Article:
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ACLU Sues Porn Panel Over Access to Documents

April 3, 1986

WASHINGTON (AP) _ The American Civil Liberties Union sued Attorney General Edwin Meese’s Commission on Pornography on Thursday, accusing the panel of violating federal law by withholding from the public drafts and working papers that will be used in preparing its final report.

The U.S. District Court suit seeks to enjoin the commission from conducting any business until it agrees to release the documents, which include a study on possible links between pornography and anti-social behavior and documents on the cable television industry and pornography.

The ACLU said the commission and the Justice Department are violating the Federal Advisory Committee Act requiring maximum openness and disclosure.

Dee Kuhn, a Justice Department spokeswoman, said in response that the documents can be withheld under an exemption in the Freedom of Information Act and that ″we’ll fight the suit in the courts.″

Justice Department officials ″seem to have become so obsessed with restricting what other people can see and read about sex that they now have started to censor their own writings on the subject,″ ACLU legislative counsel Barry Lynn told a news conference.

″The attorney general has ... begun an insidious form of censorship over the members of the pornography commission so that they may not disclose the drafts, working papers, studies and other documents which really are the essential supports for any final report to be issued by this body,″ Lynn added.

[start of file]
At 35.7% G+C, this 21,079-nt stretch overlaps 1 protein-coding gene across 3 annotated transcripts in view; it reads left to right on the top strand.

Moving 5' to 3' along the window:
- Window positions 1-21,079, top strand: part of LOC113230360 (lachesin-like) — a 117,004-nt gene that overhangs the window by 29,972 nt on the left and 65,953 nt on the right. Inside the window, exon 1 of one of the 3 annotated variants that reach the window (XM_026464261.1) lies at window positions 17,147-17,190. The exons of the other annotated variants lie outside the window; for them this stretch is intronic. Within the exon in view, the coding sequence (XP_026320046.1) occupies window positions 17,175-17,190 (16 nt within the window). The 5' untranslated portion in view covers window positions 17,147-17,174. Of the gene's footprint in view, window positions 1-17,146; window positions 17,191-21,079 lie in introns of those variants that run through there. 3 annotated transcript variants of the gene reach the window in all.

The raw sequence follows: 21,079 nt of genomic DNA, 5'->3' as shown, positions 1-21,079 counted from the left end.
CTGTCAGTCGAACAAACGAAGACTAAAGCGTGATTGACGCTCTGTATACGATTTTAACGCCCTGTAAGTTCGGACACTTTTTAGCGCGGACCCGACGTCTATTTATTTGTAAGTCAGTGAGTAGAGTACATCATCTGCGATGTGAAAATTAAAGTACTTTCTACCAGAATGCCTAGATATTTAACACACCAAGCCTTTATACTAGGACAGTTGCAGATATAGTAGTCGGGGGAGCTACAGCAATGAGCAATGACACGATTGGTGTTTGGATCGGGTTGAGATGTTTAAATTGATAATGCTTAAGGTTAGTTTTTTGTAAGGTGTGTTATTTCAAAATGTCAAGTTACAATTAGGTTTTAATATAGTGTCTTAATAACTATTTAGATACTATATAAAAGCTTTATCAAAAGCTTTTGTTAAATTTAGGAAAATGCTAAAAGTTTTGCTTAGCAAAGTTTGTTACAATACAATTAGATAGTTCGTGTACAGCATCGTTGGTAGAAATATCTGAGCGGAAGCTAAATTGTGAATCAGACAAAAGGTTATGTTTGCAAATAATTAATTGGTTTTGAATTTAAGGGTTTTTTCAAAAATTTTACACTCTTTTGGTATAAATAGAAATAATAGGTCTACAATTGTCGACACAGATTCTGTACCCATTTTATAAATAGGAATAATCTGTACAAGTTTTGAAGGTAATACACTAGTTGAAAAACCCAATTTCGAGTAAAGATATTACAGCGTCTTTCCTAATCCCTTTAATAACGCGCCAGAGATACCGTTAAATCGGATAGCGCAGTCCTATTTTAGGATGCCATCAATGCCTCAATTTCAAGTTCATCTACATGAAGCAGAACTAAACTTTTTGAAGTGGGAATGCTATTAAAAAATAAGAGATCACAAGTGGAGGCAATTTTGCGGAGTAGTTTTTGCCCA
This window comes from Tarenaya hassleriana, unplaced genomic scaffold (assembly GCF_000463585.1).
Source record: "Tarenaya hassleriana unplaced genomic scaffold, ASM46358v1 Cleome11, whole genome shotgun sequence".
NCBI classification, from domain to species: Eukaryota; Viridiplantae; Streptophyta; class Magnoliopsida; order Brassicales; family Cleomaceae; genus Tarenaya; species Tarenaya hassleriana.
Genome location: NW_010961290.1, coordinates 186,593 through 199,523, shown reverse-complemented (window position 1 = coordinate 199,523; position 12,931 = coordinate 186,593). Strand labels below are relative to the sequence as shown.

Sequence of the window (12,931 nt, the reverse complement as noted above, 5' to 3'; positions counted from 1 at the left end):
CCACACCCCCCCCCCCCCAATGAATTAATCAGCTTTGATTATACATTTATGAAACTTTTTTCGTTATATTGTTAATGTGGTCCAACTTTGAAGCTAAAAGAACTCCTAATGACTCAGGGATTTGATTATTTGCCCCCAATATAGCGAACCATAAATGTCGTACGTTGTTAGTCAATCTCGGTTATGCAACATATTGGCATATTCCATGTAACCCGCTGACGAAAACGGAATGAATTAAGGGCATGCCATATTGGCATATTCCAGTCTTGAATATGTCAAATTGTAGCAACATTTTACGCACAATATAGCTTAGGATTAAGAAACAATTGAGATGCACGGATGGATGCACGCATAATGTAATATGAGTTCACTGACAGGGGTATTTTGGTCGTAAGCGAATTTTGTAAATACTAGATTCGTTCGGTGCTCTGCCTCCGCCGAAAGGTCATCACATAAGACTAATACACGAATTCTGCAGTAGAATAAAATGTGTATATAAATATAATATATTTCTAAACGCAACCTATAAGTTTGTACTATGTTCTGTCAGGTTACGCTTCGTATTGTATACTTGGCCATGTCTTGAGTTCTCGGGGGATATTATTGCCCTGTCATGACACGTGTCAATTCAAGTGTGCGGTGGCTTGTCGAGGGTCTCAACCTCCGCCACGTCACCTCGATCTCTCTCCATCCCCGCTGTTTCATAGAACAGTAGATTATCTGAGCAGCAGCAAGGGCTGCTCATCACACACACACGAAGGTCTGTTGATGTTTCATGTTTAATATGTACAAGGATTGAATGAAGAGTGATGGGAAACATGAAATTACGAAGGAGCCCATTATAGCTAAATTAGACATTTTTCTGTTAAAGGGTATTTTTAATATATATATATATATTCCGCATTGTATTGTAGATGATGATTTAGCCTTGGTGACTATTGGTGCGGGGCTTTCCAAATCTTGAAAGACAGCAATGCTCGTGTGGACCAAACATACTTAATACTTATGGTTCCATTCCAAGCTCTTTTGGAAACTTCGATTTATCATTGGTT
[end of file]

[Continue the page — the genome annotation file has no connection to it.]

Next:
According to documents filed in the case, Alan E. Sears, a federal prosecutor who is the commission’s executive director, told the panel Feb. 28 that drafts and working papers no longer would be released to the public. Sears subsequently told the ACLU in a letter that the documents can be kept secret under an exemption in the Freedom of Information Act.

Kuhn of the Justice Department said the ACLU has ″been able to see all the transcripts, testimony, it’s been wide open. But once any staff gets down to writing drafts for the commissioners’ decision, these are pre-decisional documents and as such don’t have to be released.″

The commission’s final report is expected in June and its last meeting is the end of this month.

The panel’s policy switch came just five days after the ACLU issued a report describing the commission’s proceedings as biased, unfair and intellectually indefensible. The ACLU based its findings on until-then publicly available commission working papers.

The ACLU said at the time that the commission had tentatively decided to recommend a wide-ranging government crackdown on obscene material, including an attack on X-rated films by means of laws against pandering and prostitution.

Under the revised policy, the public still can attend commission meetings and file comments with the panel. But access to drafts and working papers is vital to understanding what the commission is doing, the lawsuit said.

″A commissioner could say ‘I support option A for the reasons stated in paragraph 1 of page 10’ and the people who are sitting in that meeting won’t know what’s going on,″ said Patti Goldman, a lawyer with Public Citizen, an activist group founded by Ralph Nader that is representing the ACLU in the case.

Lynn of the ACLU said the panel is withholding documents relating to the issue of regulating cable TV, and the question of whether ″to support or not to support development of federal indecency standard for cable programming.″

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